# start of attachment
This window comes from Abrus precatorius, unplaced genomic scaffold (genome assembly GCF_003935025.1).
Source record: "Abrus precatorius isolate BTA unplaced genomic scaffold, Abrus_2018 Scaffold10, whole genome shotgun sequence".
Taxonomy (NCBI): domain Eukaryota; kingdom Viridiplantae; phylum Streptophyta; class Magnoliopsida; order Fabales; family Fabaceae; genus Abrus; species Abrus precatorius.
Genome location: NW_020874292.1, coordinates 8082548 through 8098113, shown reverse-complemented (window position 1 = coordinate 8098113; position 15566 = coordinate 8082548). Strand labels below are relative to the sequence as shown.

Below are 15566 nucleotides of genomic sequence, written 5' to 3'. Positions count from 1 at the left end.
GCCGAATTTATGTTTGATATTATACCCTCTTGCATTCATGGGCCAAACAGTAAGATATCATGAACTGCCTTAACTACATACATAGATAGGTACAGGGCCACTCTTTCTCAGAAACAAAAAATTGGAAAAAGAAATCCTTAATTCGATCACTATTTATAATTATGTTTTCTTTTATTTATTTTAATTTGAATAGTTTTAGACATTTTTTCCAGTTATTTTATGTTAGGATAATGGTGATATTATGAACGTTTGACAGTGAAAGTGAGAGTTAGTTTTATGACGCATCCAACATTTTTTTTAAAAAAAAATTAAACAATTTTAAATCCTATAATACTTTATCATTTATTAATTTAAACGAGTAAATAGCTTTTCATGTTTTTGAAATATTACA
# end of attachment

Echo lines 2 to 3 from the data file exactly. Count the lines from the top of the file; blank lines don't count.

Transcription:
Source record: "Abrus precatorius isolate BTA unplaced genomic scaffold, Abrus_2018 Scaffold10, whole genome shotgun sequence".
Taxonomy (NCBI): domain Eukaryota; kingdom Viridiplantae; phylum Streptophyta; class Magnoliopsida; order Fabales; family Fabaceae; genus Abrus; species Abrus precatorius.